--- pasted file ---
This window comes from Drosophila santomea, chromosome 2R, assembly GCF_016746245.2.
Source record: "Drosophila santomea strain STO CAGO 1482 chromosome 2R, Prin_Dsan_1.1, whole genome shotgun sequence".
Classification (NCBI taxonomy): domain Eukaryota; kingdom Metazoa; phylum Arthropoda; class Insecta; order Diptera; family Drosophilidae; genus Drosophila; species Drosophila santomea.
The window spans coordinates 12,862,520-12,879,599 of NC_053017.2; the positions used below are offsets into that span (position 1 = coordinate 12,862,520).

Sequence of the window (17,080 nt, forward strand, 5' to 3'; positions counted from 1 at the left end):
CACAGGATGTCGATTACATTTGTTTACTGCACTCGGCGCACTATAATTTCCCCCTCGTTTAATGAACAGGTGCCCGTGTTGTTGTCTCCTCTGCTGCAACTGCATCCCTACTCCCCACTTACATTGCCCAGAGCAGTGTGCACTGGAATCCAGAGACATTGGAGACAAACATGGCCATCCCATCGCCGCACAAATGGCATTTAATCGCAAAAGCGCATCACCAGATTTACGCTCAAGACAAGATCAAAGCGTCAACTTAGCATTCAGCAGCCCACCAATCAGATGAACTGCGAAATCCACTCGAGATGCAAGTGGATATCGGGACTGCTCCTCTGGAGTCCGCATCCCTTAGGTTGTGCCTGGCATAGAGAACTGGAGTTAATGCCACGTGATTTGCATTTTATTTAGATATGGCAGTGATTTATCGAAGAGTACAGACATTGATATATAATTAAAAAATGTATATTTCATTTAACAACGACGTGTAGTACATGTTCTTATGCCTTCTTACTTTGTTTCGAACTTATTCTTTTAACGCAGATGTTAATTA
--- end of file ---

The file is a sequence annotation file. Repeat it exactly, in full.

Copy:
This window comes from Drosophila santomea, chromosome 2R, assembly GCF_016746245.2.
Source record: "Drosophila santomea strain STO CAGO 1482 chromosome 2R, Prin_Dsan_1.1, whole genome shotgun sequence".
Classification (NCBI taxonomy): domain Eukaryota; kingdom Metazoa; phylum Arthropoda; class Insecta; order Diptera; family Drosophilidae; genus Drosophila; species Drosophila santomea.
The window spans coordinates 12,862,520-12,879,599 of NC_053017.2; the positions used below are offsets into that span (position 1 = coordinate 12,862,520).

Sequence of the window (17,080 nt, forward strand, 5' to 3'; positions counted from 1 at the left end):
CACAGGATGTCGATTACATTTGTTTACTGCACTCGGCGCACTATAATTTCCCCCTCGTTTAATGAACAGGTGCCCGTGTTGTTGTCTCCTCTGCTGCAACTGCATCCCTACTCCCCACTTACATTGCCCAGAGCAGTGTGCACTGGAATCCAGAGACATTGGAGACAAACATGGCCATCCCATCGCCGCACAAATGGCATTTAATCGCAAAAGCGCATCACCAGATTTACGCTCAAGACAAGATCAAAGCGTCAACTTAGCATTCAGCAGCCCACCAATCAGATGAACTGCGAAATCCACTCGAGATGCAAGTGGATATCGGGACTGCTCCTCTGGAGTCCGCATCCCTTAGGTTGTGCCTGGCATAGAGAACTGGAGTTAATGCCACGTGATTTGCATTTTATTTAGATATGGCAGTGATTTATCGAAGAGTACAGACATTGATATATAATTAAAAAATGTATATTTCATTTAACAACGACGTGTAGTACATGTTCTTATGCCTTCTTACTTTGTTTCGAACTTATTCTTTTAACGCAGATGTTAATTA